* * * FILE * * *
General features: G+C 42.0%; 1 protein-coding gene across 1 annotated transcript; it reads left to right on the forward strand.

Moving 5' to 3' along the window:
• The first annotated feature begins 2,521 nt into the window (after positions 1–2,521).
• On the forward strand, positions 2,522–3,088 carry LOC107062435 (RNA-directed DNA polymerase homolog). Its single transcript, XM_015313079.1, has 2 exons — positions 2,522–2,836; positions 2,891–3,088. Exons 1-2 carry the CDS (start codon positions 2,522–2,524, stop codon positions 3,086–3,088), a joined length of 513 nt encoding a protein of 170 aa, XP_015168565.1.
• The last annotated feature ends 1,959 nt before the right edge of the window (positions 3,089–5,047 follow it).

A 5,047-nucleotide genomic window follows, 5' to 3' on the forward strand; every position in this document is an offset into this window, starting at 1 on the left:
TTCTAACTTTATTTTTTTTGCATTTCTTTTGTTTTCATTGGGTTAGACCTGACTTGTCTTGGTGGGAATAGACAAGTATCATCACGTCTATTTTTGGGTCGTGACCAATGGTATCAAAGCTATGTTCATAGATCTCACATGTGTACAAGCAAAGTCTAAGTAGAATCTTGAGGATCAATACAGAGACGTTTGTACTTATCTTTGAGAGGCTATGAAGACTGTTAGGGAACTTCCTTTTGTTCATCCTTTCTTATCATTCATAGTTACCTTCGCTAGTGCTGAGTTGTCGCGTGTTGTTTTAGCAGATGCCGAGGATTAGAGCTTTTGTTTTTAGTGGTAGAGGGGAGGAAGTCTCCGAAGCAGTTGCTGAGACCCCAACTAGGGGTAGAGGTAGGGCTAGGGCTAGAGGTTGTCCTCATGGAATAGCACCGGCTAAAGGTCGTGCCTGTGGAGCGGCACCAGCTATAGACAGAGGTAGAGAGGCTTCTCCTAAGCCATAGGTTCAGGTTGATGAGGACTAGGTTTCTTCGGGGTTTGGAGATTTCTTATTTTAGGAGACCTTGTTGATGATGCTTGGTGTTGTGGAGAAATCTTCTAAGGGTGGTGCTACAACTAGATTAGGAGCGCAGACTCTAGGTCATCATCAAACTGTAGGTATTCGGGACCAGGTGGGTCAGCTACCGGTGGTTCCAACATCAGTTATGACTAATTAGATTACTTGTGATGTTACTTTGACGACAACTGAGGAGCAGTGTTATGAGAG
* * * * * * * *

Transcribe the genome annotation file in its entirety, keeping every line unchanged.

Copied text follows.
General features: G+C 42.0%; 1 protein-coding gene across 1 annotated transcript; it reads left to right on the forward strand.

Moving 5' to 3' along the window:
• The first annotated feature begins 2,521 nt into the window (after positions 1–2,521).
• On the forward strand, positions 2,522–3,088 carry LOC107062435 (RNA-directed DNA polymerase homolog). Its single transcript, XM_015313079.1, has 2 exons — positions 2,522–2,836; positions 2,891–3,088. Exons 1-2 carry the CDS (start codon positions 2,522–2,524, stop codon positions 3,086–3,088), a joined length of 513 nt encoding a protein of 170 aa, XP_015168565.1.
• The last annotated feature ends 1,959 nt before the right edge of the window (positions 3,089–5,047 follow it).

A 5,047-nucleotide genomic window follows, 5' to 3' on the forward strand; every position in this document is an offset into this window, starting at 1 on the left:
TTCTAACTTTATTTTTTTTGCATTTCTTTTGTTTTCATTGGGTTAGACCTGACTTGTCTTGGTGGGAATAGACAAGTATCATCACGTCTATTTTTGGGTCGTGACCAATGGTATCAAAGCTATGTTCATAGATCTCACATGTGTACAAGCAAAGTCTAAGTAGAATCTTGAGGATCAATACAGAGACGTTTGTACTTATCTTTGAGAGGCTATGAAGACTGTTAGGGAACTTCCTTTTGTTCATCCTTTCTTATCATTCATAGTTACCTTCGCTAGTGCTGAGTTGTCGCGTGTTGTTTTAGCAGATGCCGAGGATTAGAGCTTTTGTTTTTAGTGGTAGAGGGGAGGAAGTCTCCGAAGCAGTTGCTGAGACCCCAACTAGGGGTAGAGGTAGGGCTAGGGCTAGAGGTTGTCCTCATGGAATAGCACCGGCTAAAGGTCGTGCCTGTGGAGCGGCACCAGCTATAGACAGAGGTAGAGAGGCTTCTCCTAAGCCATAGGTTCAGGTTGATGAGGACTAGGTTTCTTCGGGGTTTGGAGATTTCTTATTTTAGGAGACCTTGTTGATGATGCTTGGTGTTGTGGAGAAATCTTCTAAGGGTGGTGCTACAACTAGATTAGGAGCGCAGACTCTAGGTCATCATCAAACTGTAGGTATTCGGGACCAGGTGGGTCAGCTACCGGTGGTTCCAACATCAGTTATGACTAATTAGATTACTTGTGATGTTACTTTGACGACAACTGAGGAGCAGTGTTATGAGAG